What is Christianity for?

That certainly is the big question: What is Christianity for? Rod Dreher at CrunchyCon poses this, in an essay I would commend for your reading. My comment is below.

As a former Roman Catholic (is there really such a thing?), now attending a Baptist church, I thought I knew the answer. The school solution, as we used to say, is this: Christianity’s purpose is to bring us to eternal life with God the Father through his son, Jesus.

Simple answer; explains very little beyond what the reader already believes to be true about salvation. For example, do we need a priest to mediate between ourselves and God? Wasn’t that precisely the role that Jesus took upon himself, as the sole mediator for our conversations with God?

Do we need sacraments; do we need to be baptized in any particular manner; do we even need to be baptized at all, if we are going to ignore other things that Scripture instructs us to do?

As a Catholic, I feared God; feared the judgment that the Bible promised was to be rendered by Jesus. And I use “fear” in the sense of awe and reverence. This fear inspired two things: right living, or at least an attempt at it. And guilt when, inevitably, we fall short of living a Christian life.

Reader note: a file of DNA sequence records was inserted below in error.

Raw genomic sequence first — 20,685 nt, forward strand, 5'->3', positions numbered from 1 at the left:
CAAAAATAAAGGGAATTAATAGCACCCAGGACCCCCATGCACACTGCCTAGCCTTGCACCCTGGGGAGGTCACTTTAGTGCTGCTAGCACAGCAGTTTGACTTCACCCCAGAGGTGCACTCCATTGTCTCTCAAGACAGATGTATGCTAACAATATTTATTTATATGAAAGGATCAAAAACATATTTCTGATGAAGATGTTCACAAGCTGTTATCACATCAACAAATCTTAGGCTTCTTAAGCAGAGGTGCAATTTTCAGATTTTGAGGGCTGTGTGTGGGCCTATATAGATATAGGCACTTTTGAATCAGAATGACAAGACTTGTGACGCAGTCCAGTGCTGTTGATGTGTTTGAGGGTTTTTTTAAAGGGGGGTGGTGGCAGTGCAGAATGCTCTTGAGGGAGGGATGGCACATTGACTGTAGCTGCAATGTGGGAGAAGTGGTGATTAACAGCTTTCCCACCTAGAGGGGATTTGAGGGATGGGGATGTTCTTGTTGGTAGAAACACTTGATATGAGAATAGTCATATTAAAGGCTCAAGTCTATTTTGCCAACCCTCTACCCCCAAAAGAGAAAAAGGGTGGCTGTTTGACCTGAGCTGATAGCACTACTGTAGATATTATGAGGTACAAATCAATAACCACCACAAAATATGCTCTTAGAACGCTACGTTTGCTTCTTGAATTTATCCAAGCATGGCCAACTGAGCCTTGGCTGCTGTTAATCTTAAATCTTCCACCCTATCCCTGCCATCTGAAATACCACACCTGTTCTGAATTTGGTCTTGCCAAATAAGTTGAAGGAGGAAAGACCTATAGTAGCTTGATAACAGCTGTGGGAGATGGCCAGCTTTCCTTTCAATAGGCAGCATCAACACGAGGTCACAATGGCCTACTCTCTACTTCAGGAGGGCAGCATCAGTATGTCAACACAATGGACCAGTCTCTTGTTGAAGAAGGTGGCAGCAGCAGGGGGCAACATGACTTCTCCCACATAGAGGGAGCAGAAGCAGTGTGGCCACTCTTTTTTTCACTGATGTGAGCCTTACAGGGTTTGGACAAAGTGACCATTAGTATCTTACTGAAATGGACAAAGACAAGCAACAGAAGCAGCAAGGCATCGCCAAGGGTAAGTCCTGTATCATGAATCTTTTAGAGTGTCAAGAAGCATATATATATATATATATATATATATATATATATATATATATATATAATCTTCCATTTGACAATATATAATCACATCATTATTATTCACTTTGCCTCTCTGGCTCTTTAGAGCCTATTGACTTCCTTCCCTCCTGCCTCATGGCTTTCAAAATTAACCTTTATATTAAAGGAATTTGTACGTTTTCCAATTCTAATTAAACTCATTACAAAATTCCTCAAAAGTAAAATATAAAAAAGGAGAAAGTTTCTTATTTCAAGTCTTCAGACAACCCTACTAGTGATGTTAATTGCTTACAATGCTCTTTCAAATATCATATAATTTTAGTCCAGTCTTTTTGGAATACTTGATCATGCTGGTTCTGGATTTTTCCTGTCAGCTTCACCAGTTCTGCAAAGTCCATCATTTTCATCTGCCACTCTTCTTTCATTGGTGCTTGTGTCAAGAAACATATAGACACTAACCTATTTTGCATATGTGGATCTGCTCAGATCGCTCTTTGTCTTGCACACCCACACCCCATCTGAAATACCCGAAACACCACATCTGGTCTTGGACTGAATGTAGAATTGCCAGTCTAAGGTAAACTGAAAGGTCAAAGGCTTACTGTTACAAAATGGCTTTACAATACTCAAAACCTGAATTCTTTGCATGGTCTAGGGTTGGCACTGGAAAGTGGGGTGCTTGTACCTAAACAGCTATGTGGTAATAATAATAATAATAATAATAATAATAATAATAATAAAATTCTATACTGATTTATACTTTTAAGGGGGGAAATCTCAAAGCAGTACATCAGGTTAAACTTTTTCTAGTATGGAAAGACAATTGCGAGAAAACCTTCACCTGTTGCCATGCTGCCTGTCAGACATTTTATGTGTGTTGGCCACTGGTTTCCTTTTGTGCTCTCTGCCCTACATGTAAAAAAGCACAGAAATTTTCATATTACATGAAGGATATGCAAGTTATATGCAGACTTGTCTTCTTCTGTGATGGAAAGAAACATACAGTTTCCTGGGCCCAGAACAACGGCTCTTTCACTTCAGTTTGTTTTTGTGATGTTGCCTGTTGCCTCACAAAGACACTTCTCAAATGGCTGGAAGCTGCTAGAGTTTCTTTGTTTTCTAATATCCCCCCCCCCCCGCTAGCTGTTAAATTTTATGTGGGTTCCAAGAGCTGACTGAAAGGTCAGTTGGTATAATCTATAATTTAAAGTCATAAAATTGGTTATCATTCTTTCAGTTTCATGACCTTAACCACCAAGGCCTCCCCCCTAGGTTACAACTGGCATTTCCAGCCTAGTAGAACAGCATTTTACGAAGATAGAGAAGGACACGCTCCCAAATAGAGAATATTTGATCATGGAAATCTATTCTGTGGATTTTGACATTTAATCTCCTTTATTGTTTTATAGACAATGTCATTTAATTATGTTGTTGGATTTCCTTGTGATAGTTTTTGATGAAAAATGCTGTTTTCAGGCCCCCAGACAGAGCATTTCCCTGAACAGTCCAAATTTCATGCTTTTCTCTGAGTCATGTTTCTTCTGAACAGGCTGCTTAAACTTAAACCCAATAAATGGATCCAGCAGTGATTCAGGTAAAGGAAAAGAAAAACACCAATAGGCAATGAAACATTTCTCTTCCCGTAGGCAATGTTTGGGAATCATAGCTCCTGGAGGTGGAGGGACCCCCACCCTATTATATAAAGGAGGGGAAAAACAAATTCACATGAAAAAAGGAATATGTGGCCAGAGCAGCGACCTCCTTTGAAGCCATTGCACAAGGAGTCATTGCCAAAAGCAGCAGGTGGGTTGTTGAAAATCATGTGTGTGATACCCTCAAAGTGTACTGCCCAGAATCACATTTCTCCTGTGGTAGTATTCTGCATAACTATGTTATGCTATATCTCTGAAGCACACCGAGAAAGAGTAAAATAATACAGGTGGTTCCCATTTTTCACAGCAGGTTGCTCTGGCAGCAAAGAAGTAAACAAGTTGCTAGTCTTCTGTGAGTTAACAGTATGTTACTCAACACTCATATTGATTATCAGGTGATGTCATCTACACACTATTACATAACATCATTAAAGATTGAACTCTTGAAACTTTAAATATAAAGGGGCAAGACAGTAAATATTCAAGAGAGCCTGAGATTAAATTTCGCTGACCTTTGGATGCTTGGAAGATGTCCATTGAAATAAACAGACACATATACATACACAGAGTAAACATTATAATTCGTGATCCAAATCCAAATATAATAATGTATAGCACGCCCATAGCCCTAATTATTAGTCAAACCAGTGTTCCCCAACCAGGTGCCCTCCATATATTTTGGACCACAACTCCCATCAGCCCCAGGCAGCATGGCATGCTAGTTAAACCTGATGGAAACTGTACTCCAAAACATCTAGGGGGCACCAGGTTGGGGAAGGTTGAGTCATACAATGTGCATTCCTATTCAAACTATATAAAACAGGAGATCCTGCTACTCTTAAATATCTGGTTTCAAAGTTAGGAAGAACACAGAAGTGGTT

As a Protestant, I hear people treat Jesus as though he were some sort of celestial butler; “what a friend we have in Jesus…” as the song goes. Jesus, although fully God in the Trinity, somehow comes down to make sure we eat our vegetables, and a host of other trivial things. Jesus makes sure we win our hockey and football games, although such games are played against equally worthy (or equally sinful if you’re a cup-half-empty guy, i.e. Catholic).

Yes, God knows all. But salvation history includes a lot of things we must, in honesty, call evil, or, at least, no so good. Catholic or Protestant, there are two overly-simplified answers I can give to those who question the basic goodness of God in the face of evil: first, that evil in this world is a product of our sinful natures; a natural by-product of the Fall.

Second, there is the true but useless statement, “God works in mysterious ways.” Translation: bad things happen all the time, but God must have some purpose that we just don’t grasp as yet. Perhaps; but this is not an answer. It’s an excuse.

So, what to do in the here and now? Prayer is always good; who knows, you may get an answer from the Big Guy. Your surely will not get an answer if you don’t first ask.

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